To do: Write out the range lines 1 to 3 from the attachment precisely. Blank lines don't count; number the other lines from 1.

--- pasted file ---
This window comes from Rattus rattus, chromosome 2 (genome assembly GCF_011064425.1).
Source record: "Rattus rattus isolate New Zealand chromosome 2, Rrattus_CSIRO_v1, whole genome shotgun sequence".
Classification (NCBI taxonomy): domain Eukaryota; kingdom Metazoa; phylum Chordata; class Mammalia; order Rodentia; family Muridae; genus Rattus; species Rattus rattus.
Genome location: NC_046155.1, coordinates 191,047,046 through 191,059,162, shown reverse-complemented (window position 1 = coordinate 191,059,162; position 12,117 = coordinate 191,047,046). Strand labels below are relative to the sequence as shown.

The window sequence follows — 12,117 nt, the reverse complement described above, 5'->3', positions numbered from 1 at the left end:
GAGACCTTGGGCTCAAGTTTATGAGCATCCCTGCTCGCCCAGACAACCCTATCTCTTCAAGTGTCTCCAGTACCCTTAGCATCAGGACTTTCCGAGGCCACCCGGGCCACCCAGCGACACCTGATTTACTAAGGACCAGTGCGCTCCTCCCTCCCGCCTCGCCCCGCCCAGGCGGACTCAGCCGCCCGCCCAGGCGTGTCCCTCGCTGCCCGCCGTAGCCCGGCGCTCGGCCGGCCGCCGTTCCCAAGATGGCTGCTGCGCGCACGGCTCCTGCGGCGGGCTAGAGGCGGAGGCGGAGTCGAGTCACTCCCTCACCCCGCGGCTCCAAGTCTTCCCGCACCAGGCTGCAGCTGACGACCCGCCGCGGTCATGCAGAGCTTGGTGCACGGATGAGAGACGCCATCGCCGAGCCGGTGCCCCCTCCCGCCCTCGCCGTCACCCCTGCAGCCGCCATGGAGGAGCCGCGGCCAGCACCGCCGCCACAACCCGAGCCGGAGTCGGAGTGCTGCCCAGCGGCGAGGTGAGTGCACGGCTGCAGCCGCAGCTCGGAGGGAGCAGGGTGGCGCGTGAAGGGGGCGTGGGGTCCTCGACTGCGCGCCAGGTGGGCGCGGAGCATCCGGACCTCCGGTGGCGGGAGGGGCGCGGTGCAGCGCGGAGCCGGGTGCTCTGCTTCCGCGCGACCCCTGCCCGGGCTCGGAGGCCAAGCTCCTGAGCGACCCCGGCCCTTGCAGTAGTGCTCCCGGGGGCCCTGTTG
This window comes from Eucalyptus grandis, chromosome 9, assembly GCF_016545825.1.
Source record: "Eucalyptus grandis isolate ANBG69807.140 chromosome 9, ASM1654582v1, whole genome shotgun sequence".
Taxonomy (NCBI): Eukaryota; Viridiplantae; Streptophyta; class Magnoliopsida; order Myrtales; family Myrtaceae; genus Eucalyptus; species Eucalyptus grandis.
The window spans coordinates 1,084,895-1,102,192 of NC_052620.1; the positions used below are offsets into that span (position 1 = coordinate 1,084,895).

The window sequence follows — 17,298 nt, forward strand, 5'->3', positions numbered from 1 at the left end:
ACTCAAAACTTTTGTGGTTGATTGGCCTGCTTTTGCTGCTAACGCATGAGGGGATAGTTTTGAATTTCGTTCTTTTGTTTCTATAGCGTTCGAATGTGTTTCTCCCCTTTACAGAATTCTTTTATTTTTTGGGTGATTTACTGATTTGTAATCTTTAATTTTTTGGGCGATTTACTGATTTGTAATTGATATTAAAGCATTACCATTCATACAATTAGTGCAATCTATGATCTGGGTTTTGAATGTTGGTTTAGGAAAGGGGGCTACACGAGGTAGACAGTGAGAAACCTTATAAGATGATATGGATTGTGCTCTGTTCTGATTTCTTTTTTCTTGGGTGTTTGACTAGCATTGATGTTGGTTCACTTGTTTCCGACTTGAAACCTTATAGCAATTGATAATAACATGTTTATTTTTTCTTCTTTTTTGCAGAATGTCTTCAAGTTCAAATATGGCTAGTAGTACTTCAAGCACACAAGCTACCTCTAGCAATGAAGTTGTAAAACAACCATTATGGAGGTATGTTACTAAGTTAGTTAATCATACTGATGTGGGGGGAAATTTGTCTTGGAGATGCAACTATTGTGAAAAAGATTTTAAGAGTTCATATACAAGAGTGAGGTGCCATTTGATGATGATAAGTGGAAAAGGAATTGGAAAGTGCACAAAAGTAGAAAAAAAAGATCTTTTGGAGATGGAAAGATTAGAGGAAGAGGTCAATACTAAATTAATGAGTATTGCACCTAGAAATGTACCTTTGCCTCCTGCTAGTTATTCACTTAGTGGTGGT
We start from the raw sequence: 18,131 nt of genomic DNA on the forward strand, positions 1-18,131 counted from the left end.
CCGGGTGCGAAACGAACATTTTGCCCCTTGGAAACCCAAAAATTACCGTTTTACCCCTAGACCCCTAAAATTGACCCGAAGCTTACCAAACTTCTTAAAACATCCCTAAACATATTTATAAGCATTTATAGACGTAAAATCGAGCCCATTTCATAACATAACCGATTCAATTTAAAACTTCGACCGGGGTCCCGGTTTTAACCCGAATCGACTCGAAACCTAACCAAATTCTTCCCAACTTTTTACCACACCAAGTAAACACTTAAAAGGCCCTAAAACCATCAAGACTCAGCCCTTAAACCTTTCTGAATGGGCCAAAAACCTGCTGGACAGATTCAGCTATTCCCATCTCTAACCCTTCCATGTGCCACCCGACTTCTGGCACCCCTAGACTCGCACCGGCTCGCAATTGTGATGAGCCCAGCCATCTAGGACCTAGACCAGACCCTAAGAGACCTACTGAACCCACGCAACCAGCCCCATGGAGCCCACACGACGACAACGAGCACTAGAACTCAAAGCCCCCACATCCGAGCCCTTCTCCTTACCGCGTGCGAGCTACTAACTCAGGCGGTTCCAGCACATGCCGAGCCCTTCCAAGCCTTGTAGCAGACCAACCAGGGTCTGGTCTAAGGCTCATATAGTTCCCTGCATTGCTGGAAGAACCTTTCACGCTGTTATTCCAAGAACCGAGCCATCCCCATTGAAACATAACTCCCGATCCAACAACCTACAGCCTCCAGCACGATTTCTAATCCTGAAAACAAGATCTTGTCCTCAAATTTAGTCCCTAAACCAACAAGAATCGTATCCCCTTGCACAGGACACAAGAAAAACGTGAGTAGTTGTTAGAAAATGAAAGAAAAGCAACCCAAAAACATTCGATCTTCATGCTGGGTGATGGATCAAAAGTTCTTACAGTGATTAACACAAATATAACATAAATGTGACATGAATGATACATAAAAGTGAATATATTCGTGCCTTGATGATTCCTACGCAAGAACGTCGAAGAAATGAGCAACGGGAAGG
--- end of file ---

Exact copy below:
This window comes from Rattus rattus, chromosome 2 (genome assembly GCF_011064425.1).
Source record: "Rattus rattus isolate New Zealand chromosome 2, Rrattus_CSIRO_v1, whole genome shotgun sequence".
Classification (NCBI taxonomy): domain Eukaryota; kingdom Metazoa; phylum Chordata; class Mammalia; order Rodentia; family Muridae; genus Rattus; species Rattus rattus.